There are apparently two types of rugged camera buyers. One type is willing to hand over $300 to $400 for a pocket camera that's waterproof down to 33 feet, shockproof from drops up to 6.6 feet, and freezeproof to 14 degrees Fahrenheit. The other type wants something more durable than a regular ultracompact: waterproof to approximately 10 feet, shockproof to 5 feet, and freezeproof to 14 degrees Fahrenheit. Of course it should be less expensive, too. Panasonic's DMC-TS2 is covers the former, while the DMC-TS10 is perfect for the latter.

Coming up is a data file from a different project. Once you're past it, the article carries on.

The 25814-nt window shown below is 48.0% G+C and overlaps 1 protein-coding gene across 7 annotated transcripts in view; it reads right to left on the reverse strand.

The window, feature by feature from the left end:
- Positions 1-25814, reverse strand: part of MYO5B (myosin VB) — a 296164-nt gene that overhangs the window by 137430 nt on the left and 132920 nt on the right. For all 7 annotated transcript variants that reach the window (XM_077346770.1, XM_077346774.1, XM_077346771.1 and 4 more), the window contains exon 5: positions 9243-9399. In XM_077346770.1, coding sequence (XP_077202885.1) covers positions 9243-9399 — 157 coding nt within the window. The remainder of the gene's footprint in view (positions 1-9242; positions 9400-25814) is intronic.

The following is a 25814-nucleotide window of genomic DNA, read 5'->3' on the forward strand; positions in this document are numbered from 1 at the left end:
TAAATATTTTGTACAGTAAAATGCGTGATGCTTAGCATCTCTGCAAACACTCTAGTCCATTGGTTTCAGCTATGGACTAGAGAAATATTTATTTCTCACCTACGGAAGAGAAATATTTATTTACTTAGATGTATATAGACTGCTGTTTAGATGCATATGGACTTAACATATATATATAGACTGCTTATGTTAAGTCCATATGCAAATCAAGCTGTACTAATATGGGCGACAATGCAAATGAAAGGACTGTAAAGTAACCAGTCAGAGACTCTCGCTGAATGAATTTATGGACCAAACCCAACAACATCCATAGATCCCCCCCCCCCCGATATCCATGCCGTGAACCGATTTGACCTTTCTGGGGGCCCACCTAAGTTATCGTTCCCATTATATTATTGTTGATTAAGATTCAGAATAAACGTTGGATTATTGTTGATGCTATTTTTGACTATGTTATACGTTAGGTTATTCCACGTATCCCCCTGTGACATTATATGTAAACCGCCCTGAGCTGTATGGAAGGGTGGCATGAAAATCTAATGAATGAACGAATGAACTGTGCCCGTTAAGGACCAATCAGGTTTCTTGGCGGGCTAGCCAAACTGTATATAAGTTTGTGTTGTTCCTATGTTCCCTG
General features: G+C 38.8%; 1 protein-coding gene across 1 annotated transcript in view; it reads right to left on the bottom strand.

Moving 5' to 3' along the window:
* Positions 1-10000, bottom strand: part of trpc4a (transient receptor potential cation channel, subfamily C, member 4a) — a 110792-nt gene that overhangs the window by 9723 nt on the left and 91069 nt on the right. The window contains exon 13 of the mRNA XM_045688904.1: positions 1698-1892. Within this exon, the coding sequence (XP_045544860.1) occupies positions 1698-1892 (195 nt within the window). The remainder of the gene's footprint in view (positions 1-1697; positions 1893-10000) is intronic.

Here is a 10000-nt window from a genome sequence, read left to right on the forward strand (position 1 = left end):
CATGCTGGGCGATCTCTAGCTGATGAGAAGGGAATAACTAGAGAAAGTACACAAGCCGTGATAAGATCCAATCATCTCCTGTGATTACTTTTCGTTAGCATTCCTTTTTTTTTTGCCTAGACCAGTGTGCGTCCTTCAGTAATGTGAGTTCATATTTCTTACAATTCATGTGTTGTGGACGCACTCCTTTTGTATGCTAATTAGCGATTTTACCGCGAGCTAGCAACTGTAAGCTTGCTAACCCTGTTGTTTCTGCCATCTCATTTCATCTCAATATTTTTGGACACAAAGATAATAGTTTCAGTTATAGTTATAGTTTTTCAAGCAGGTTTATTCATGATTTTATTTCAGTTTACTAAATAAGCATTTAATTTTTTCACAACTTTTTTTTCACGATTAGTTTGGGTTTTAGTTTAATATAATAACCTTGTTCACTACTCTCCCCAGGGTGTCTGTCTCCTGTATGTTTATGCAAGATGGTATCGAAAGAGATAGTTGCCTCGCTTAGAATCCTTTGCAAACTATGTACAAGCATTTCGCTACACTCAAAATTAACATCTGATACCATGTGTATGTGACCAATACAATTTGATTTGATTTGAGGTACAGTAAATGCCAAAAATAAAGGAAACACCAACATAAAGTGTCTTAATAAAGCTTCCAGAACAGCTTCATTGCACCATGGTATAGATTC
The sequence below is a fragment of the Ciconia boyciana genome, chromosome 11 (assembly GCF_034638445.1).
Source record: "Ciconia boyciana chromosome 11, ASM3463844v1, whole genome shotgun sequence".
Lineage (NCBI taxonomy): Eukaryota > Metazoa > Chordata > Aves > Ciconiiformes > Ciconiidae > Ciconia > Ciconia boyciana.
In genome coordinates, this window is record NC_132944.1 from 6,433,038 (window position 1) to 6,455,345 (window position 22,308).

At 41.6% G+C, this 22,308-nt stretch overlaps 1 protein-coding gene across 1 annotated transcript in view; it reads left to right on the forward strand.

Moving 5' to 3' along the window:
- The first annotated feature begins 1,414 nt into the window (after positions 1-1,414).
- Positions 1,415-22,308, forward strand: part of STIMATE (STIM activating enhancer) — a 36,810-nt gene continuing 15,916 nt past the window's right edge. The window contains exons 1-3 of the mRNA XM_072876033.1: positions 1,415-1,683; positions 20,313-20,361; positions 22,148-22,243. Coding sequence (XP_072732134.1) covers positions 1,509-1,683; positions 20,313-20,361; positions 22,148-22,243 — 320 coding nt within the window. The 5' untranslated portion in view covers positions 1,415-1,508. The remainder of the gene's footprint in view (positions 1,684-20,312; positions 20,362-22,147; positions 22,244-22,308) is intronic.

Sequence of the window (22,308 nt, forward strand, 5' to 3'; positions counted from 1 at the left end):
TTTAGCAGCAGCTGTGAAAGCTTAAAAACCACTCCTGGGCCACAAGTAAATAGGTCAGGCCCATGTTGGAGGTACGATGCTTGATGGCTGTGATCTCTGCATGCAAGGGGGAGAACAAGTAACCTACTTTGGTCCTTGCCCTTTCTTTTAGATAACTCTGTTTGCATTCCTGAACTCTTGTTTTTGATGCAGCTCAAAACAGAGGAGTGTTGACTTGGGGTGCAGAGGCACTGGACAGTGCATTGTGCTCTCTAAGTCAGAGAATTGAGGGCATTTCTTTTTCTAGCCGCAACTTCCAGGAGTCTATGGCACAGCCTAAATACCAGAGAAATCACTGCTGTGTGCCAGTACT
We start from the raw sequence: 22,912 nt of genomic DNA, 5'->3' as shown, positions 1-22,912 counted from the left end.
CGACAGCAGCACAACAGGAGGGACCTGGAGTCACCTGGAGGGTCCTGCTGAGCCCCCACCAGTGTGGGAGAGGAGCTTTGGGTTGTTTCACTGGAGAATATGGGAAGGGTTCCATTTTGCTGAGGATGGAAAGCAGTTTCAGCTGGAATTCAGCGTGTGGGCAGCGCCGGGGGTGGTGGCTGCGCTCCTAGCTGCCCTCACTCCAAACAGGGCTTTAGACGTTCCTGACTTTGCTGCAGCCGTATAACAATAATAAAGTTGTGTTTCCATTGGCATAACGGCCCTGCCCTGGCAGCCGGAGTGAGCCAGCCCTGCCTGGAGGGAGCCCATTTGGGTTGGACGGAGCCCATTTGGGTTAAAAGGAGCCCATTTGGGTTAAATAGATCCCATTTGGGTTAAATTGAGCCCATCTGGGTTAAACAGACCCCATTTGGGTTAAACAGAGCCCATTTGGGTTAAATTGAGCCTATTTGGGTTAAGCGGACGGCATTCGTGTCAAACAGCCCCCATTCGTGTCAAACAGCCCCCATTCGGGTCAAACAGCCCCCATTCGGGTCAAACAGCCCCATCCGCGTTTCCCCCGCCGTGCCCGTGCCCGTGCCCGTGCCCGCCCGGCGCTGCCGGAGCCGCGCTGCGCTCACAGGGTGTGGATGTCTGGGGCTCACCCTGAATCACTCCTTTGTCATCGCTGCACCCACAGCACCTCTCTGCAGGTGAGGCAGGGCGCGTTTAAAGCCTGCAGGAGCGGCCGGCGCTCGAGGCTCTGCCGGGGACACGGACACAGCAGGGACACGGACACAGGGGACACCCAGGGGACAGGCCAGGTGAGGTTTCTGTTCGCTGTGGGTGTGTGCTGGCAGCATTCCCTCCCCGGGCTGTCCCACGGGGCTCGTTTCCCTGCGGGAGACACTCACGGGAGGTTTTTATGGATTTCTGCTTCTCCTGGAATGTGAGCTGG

The TS10 is similar in design to 2009's TS1, but significantly less expensive at $249.95. Main features of the TS10 include a 14-megapixel resolution, 4x f3.5-5.9 35-140mm-equivalent internal lens, and a 2.7-inch LCD. That lens is shorter and narrower than the TS1's and although it records 720p HD video, it's in Motion JPEG and not the smaller AVCHD Lite format.
I actually think there's a third type of buyer that Panasonic doesn't have covered. That user wants a secondary sub-$150 point-and-shoot for outdoor use that's just rugged enough to withstand a day at the beach, a brief drop in a pool or snow bank, and shooting in inclement weather. You know, a camera a 2-year-old kid can't destroy simply by looking at it.
Look for the TS10 in mid-September in blue, red, black, and silver versions.